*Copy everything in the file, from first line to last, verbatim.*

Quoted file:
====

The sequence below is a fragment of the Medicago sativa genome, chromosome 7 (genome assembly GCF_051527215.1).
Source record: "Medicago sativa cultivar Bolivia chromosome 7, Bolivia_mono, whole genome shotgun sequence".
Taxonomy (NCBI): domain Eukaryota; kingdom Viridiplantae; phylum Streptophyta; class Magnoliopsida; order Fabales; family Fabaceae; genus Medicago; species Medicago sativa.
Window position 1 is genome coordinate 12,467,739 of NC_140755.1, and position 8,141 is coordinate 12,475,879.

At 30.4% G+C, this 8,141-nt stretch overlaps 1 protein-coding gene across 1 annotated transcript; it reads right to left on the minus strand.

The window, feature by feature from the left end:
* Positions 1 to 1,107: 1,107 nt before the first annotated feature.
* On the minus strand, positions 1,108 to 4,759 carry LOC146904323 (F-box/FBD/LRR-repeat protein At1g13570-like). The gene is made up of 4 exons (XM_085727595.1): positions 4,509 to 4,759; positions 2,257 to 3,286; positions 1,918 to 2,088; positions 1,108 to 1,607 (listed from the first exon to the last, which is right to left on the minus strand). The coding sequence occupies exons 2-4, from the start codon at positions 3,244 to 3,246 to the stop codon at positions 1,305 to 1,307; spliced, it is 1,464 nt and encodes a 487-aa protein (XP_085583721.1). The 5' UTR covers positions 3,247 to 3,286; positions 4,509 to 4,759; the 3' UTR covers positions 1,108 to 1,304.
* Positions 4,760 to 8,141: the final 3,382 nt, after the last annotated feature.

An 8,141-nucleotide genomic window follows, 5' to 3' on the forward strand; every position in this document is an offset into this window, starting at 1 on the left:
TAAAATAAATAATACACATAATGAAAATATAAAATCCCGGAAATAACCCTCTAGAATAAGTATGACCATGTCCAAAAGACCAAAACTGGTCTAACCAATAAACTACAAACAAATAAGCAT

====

The sequence below is a fragment of the Medicago sativa genome, chromosome 7 (genome assembly GCF_051527215.1).
Source record: "Medicago sativa cultivar Bolivia chromosome 7, Bolivia_mono, whole genome shotgun sequence".
Taxonomy (NCBI): domain Eukaryota; kingdom Viridiplantae; phylum Streptophyta; class Magnoliopsida; order Fabales; family Fabaceae; genus Medicago; species Medicago sativa.
Window position 1 is genome coordinate 12,467,739 of NC_140755.1, and position 8,141 is coordinate 12,475,879.

At 30.4% G+C, this 8,141-nt stretch overlaps 1 protein-coding gene across 1 annotated transcript; it reads right to left on the minus strand.

The window, feature by feature from the left end:
* Positions 1 to 1,107: 1,107 nt before the first annotated feature.
* On the minus strand, positions 1,108 to 4,759 carry LOC146904323 (F-box/FBD/LRR-repeat protein At1g13570-like). The gene is made up of 4 exons (XM_085727595.1): positions 4,509 to 4,759; positions 2,257 to 3,286; positions 1,918 to 2,088; positions 1,108 to 1,607 (listed from the first exon to the last, which is right to left on the minus strand). The coding sequence occupies exons 2-4, from the start codon at positions 3,244 to 3,246 to the stop codon at positions 1,305 to 1,307; spliced, it is 1,464 nt and encodes a 487-aa protein (XP_085583721.1). The 5' UTR covers positions 3,247 to 3,286; positions 4,509 to 4,759; the 3' UTR covers positions 1,108 to 1,304.
* Positions 4,760 to 8,141: the final 3,382 nt, after the last annotated feature.

An 8,141-nucleotide genomic window follows, 5' to 3' on the forward strand; every position in this document is an offset into this window, starting at 1 on the left:
TAAAATAAATAATACACATAATGAAAATATAAAATCCCGGAAATAACCCTCTAGAATAAGTATGACCATGTCCAAAAGACCAAAACTGGTCTAACCAATAAACTACAAACAAATAAGCAT